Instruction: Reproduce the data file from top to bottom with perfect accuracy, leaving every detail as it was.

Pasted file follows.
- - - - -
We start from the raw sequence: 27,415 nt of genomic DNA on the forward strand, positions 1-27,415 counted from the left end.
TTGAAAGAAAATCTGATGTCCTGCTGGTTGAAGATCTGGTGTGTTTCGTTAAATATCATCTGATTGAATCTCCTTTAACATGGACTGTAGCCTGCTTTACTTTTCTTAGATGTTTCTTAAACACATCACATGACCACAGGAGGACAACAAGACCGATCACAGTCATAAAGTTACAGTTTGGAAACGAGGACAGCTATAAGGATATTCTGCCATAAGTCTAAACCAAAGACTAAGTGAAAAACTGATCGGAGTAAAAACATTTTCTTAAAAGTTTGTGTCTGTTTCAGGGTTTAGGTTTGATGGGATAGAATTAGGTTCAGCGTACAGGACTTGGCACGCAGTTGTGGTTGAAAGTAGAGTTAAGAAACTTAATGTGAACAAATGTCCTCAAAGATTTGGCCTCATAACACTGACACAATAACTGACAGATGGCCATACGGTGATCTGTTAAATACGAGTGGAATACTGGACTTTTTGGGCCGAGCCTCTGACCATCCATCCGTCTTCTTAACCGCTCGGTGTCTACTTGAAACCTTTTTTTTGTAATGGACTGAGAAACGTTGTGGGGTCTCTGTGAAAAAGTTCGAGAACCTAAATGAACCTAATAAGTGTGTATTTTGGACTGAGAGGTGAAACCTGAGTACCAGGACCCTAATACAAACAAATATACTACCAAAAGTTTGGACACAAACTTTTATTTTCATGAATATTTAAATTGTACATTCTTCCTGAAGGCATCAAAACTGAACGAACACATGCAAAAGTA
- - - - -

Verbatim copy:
We start from the raw sequence: 27,415 nt of genomic DNA on the forward strand, positions 1-27,415 counted from the left end.
TTGAAAGAAAATCTGATGTCCTGCTGGTTGAAGATCTGGTGTGTTTCGTTAAATATCATCTGATTGAATCTCCTTTAACATGGACTGTAGCCTGCTTTACTTTTCTTAGATGTTTCTTAAACACATCACATGACCACAGGAGGACAACAAGACCGATCACAGTCATAAAGTTACAGTTTGGAAACGAGGACAGCTATAAGGATATTCTGCCATAAGTCTAAACCAAAGACTAAGTGAAAAACTGATCGGAGTAAAAACATTTTCTTAAAAGTTTGTGTCTGTTTCAGGGTTTAGGTTTGATGGGATAGAATTAGGTTCAGCGTACAGGACTTGGCACGCAGTTGTGGTTGAAAGTAGAGTTAAGAAACTTAATGTGAACAAATGTCCTCAAAGATTTGGCCTCATAACACTGACACAATAACTGACAGATGGCCATACGGTGATCTGTTAAATACGAGTGGAATACTGGACTTTTTGGGCCGAGCCTCTGACCATCCATCCGTCTTCTTAACCGCTCGGTGTCTACTTGAAACCTTTTTTTTGTAATGGACTGAGAAACGTTGTGGGGTCTCTGTGAAAAAGTTCGAGAACCTAAATGAACCTAATAAGTGTGTATTTTGGACTGAGAGGTGAAACCTGAGTACCAGGACCCTAATACAAACAAATATACTACCAAAAGTTTGGACACAAACTTTTATTTTCATGAATATTTAAATTGTACATTCTTCCTGAAGGCATCAAAACTGAACGAACACATGCAAAAGTA